Protests erupt in India
Protest and police violence has erupted across India after a law was passed against Muslim migrants.
Proud to be a Muslim, proud to be protesting
Indians are protesting a bill said to be anti-Muslim that makes it more difficult for Muslim migrants to get citizenship. Demonstrators have been met with police violence. In New Delhi, police stormed a university where students were protesting. They fired tear gas, they fired rubber bullets and hit them with wooden sticks. The bill fast-tracks citizenship for migrants who fled Pakistan, Bangladesh and Afghanistan before 2015, but not “not” if they are Muslim. “BJP go back! Go back! Go back! Down with the BJP! Down with the BJP!”, the protestors shouted.
Lawmakers approved it in early December 2019, and government critics see it as a larger move from Prime Minister Narendra Modi and his party the BJP to turn India into Hindu nationalist state. In two northeastern states, the government has deployed paramilitary troops put the army on standby shut down the Internet imposed curfews. At least 6 people have died in the northeast. Up to 200 were injured in New Delhi.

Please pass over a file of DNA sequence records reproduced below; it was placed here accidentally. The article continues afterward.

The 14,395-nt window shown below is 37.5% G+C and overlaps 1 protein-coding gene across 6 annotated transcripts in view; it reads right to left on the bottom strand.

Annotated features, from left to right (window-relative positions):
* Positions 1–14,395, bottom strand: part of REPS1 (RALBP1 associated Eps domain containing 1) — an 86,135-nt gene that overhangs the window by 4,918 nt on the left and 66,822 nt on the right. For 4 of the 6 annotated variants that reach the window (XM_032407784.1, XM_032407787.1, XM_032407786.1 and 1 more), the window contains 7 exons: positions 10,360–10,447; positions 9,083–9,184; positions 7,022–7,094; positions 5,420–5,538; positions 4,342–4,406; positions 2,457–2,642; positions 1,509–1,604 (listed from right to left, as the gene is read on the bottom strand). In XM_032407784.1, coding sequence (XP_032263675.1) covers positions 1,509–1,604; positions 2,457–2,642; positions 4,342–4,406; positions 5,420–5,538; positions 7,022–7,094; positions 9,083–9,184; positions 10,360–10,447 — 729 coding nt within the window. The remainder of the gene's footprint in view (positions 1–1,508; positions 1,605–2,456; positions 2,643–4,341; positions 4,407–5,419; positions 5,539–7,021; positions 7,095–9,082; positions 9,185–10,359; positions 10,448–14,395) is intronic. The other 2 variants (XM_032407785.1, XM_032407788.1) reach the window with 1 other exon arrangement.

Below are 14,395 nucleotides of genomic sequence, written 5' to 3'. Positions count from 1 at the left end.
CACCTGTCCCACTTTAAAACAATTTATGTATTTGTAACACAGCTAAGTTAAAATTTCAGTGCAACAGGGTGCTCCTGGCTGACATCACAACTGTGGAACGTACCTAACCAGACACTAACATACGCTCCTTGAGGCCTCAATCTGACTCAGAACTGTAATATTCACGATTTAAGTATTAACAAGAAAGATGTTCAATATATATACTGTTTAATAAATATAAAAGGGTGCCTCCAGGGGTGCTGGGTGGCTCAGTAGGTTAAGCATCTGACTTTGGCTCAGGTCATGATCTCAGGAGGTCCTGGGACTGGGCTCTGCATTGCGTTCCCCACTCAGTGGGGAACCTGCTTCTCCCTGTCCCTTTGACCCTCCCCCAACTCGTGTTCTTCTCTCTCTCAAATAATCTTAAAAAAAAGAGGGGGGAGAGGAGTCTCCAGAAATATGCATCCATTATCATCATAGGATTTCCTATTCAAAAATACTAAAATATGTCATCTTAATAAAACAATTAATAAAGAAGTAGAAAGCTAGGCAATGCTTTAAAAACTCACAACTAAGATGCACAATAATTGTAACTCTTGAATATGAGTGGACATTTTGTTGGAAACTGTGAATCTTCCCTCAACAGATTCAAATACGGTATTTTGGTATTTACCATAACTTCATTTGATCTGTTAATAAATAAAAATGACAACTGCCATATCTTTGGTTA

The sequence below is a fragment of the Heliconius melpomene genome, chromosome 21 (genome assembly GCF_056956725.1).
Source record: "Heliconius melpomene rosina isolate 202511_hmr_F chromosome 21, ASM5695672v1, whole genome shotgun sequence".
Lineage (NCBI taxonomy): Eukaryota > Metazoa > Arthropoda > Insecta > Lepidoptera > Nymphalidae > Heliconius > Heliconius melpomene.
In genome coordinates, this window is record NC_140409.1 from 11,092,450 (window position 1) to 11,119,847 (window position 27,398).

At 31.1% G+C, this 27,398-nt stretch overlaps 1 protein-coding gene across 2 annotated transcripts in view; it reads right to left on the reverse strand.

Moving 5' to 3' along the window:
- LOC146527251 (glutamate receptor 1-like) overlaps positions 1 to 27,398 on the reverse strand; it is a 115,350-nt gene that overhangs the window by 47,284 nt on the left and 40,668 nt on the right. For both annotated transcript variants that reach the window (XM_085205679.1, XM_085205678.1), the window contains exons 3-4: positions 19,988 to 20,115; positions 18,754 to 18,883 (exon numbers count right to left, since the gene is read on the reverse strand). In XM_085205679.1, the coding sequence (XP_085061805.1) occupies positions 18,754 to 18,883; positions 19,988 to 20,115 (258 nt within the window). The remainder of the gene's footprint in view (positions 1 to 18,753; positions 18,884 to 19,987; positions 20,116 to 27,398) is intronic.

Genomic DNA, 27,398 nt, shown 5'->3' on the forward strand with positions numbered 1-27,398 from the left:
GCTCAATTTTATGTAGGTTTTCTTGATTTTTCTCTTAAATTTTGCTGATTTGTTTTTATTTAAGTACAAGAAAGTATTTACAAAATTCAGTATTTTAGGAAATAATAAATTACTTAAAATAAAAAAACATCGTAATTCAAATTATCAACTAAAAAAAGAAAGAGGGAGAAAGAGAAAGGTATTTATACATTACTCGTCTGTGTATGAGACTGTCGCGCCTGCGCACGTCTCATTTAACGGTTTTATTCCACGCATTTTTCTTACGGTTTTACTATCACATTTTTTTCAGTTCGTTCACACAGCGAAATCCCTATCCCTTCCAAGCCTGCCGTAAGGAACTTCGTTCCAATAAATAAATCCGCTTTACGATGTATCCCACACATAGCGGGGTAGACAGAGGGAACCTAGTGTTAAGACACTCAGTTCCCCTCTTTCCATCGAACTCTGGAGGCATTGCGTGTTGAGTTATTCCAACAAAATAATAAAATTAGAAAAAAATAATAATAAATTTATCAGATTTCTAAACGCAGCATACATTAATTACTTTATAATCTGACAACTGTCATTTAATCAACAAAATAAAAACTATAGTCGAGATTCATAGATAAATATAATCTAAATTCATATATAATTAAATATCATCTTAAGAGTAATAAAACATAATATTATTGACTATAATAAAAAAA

From the streets
“I am proud to be an Indian, I’m proud to be a Muslim and I’m proud to be a protester. I want to make it clear; nobody is scared. Like people in Hong Kong are protesting, in Chile they are protesting, and they are not scared. We are not scared too. I think all of us are standing for the culture of protest. We want to dissent against the state. They just can’t get acts and bills on the basis of religion. So, we were waiting and suddenly the police came. When the police came, we thought that at least now we are safe, because the crowd ran away. But it came out totally opposite. The police started beating us and abusing us in a very communal way. I believe in a certain faith, so I said "Ya Allah", and they started saying: "You guys are terrorist. You guys are terrorist." And they started beating us. And they started beating us in four or five places,” a local protestor voices her outrage.
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